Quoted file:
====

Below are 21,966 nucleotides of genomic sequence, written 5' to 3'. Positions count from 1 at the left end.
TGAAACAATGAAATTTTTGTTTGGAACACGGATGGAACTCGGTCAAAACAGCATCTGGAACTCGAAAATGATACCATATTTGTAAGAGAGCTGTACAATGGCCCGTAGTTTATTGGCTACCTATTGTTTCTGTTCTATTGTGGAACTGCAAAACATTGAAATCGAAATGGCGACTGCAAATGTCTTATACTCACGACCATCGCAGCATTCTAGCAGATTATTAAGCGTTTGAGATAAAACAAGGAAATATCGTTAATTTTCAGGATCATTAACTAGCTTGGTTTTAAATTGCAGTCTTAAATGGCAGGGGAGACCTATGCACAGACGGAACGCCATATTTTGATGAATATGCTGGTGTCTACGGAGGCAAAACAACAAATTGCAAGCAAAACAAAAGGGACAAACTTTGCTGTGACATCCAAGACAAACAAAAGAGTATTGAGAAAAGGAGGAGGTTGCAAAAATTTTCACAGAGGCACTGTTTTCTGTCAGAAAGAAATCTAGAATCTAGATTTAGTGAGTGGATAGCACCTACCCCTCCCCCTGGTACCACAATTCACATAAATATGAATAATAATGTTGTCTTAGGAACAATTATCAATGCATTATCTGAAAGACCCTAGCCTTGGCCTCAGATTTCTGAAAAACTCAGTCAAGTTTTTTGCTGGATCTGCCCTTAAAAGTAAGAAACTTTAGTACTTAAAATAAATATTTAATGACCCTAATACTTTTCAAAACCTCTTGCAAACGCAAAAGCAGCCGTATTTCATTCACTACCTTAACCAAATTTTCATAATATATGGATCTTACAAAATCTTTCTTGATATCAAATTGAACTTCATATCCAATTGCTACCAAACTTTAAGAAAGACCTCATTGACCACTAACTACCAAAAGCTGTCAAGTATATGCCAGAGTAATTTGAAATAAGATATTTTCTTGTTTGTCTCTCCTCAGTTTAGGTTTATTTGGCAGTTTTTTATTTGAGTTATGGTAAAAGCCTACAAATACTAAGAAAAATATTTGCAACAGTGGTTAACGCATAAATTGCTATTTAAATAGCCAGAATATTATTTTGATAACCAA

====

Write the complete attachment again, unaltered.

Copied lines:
Below are 21,966 nucleotides of genomic sequence, written 5' to 3'. Positions count from 1 at the left end.
TGAAACAATGAAATTTTTGTTTGGAACACGGATGGAACTCGGTCAAAACAGCATCTGGAACTCGAAAATGATACCATATTTGTAAGAGAGCTGTACAATGGCCCGTAGTTTATTGGCTACCTATTGTTTCTGTTCTATTGTGGAACTGCAAAACATTGAAATCGAAATGGCGACTGCAAATGTCTTATACTCACGACCATCGCAGCATTCTAGCAGATTATTAAGCGTTTGAGATAAAACAAGGAAATATCGTTAATTTTCAGGATCATTAACTAGCTTGGTTTTAAATTGCAGTCTTAAATGGCAGGGGAGACCTATGCACAGACGGAACGCCATATTTTGATGAATATGCTGGTGTCTACGGAGGCAAAACAACAAATTGCAAGCAAAACAAAAGGGACAAACTTTGCTGTGACATCCAAGACAAACAAAAGAGTATTGAGAAAAGGAGGAGGTTGCAAAAATTTTCACAGAGGCACTGTTTTCTGTCAGAAAGAAATCTAGAATCTAGATTTAGTGAGTGGATAGCACCTACCCCTCCCCCTGGTACCACAATTCACATAAATATGAATAATAATGTTGTCTTAGGAACAATTATCAATGCATTATCTGAAAGACCCTAGCCTTGGCCTCAGATTTCTGAAAAACTCAGTCAAGTTTTTTGCTGGATCTGCCCTTAAAAGTAAGAAACTTTAGTACTTAAAATAAATATTTAATGACCCTAATACTTTTCAAAACCTCTTGCAAACGCAAAAGCAGCCGTATTTCATTCACTACCTTAACCAAATTTTCATAATATATGGATCTTACAAAATCTTTCTTGATATCAAATTGAACTTCATATCCAATTGCTACCAAACTTTAAGAAAGACCTCATTGACCACTAACTACCAAAAGCTGTCAAGTATATGCCAGAGTAATTTGAAATAAGATATTTTCTTGTTTGTCTCTCCTCAGTTTAGGTTTATTTGGCAGTTTTTTATTTGAGTTATGGTAAAAGCCTACAAATACTAAGAAAAATATTTGCAACAGTGGTTAACGCATAAATTGCTATTTAAATAGCCAGAATATTATTTTGATAACCAA